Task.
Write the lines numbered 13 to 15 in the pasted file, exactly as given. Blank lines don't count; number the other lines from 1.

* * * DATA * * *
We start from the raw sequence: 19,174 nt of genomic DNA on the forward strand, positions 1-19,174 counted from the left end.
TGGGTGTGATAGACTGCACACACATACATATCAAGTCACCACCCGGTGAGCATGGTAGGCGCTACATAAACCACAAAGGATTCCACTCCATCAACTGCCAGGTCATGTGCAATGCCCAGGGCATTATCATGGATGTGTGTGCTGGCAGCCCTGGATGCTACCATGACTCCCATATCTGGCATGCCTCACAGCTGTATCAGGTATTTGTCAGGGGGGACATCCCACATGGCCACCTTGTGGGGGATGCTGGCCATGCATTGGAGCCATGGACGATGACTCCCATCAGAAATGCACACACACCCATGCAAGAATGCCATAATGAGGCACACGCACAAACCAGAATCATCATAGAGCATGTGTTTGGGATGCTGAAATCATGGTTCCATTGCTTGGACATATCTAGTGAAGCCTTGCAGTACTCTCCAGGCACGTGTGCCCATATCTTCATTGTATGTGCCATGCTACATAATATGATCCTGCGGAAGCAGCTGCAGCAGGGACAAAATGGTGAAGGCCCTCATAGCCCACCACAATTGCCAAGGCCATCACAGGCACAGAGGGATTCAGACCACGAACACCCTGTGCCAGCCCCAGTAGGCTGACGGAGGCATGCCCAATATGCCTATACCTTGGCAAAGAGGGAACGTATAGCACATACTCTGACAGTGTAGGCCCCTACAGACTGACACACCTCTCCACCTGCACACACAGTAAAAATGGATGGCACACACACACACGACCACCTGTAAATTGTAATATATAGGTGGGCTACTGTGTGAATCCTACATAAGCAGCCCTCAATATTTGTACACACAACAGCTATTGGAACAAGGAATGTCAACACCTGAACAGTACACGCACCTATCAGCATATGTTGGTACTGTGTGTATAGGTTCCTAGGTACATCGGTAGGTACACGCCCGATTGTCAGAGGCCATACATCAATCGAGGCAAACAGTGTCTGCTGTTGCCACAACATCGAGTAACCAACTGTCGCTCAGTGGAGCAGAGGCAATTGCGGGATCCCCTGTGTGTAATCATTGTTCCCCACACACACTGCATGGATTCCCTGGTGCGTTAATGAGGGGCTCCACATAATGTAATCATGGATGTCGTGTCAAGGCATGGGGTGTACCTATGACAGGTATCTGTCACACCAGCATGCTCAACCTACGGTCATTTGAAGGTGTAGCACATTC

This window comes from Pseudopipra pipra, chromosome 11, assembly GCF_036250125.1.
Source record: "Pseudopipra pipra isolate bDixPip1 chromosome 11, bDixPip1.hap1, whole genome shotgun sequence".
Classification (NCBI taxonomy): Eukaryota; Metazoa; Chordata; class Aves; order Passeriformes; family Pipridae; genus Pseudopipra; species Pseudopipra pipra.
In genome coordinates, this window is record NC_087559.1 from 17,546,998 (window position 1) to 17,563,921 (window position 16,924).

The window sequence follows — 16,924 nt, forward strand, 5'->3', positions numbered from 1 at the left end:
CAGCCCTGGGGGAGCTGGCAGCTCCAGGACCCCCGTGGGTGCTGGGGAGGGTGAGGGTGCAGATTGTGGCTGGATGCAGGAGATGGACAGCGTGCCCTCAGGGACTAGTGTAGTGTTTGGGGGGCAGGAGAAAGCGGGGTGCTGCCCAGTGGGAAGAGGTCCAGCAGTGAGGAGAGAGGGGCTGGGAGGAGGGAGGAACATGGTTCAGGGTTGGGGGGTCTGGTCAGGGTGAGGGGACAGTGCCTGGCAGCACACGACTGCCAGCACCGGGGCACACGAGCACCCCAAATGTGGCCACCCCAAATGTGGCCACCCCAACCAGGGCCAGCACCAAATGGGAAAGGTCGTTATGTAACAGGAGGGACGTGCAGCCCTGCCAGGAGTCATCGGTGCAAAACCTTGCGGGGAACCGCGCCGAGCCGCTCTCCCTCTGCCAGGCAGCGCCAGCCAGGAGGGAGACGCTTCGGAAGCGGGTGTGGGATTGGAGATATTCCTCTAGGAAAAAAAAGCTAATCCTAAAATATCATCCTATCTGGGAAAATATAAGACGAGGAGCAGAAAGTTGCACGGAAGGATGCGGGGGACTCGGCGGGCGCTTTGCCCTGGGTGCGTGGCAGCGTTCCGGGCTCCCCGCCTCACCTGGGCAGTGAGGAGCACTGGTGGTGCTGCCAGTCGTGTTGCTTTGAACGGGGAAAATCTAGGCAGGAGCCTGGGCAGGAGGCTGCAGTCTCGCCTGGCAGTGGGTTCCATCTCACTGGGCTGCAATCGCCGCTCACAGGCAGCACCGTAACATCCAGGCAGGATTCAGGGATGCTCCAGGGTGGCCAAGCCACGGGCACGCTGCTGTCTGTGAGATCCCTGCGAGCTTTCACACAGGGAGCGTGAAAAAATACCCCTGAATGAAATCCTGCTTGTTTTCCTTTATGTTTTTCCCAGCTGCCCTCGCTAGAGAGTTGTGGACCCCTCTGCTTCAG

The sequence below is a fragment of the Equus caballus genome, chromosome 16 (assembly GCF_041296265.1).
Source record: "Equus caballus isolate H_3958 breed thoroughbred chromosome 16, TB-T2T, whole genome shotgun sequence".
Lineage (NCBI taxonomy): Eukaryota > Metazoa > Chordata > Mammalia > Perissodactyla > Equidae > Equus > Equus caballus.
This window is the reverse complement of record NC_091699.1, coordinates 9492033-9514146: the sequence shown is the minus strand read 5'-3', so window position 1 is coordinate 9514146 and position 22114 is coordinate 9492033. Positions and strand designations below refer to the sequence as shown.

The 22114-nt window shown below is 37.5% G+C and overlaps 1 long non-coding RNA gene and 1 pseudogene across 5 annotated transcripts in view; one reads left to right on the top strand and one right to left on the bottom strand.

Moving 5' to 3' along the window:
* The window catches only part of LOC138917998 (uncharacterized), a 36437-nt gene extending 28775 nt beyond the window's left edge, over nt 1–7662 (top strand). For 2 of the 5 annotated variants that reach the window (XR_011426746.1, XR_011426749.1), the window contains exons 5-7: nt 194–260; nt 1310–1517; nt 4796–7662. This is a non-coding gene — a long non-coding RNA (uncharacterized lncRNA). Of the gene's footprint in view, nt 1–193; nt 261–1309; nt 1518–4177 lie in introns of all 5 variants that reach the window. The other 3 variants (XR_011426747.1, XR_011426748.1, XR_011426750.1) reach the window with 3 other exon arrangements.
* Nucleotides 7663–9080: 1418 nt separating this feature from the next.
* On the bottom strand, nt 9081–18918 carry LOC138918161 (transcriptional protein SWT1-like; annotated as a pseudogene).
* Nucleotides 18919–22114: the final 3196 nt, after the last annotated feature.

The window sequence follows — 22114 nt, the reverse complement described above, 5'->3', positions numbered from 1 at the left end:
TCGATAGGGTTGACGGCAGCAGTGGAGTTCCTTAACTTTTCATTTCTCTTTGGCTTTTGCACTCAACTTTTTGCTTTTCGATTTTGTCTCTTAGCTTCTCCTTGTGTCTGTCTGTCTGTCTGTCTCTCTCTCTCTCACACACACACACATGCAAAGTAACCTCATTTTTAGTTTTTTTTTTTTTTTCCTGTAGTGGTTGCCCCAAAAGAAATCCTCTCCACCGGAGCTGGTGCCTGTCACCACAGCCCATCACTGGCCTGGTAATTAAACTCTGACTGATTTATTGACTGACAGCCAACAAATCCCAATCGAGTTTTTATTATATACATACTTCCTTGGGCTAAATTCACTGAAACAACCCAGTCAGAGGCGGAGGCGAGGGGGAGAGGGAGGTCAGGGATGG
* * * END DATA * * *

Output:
The 22114-nt window shown below is 37.5% G+C and overlaps 1 long non-coding RNA gene and 1 pseudogene across 5 annotated transcripts in view; one reads left to right on the top strand and one right to left on the bottom strand.

Moving 5' to 3' along the window:
* The window catches only part of LOC138917998 (uncharacterized), a 36437-nt gene extending 28775 nt beyond the window's left edge, over nt 1–7662 (top strand). For 2 of the 5 annotated variants that reach the window (XR_011426746.1, XR_011426749.1), the window contains exons 5-7: nt 194–260; nt 1310–1517; nt 4796–7662. This is a non-coding gene — a long non-coding RNA (uncharacterized lncRNA). Of the gene's footprint in view, nt 1–193; nt 261–1309; nt 1518–4177 lie in introns of all 5 variants that reach the window. The other 3 variants (XR_011426747.1, XR_011426748.1, XR_011426750.1) reach the window with 3 other exon arrangements.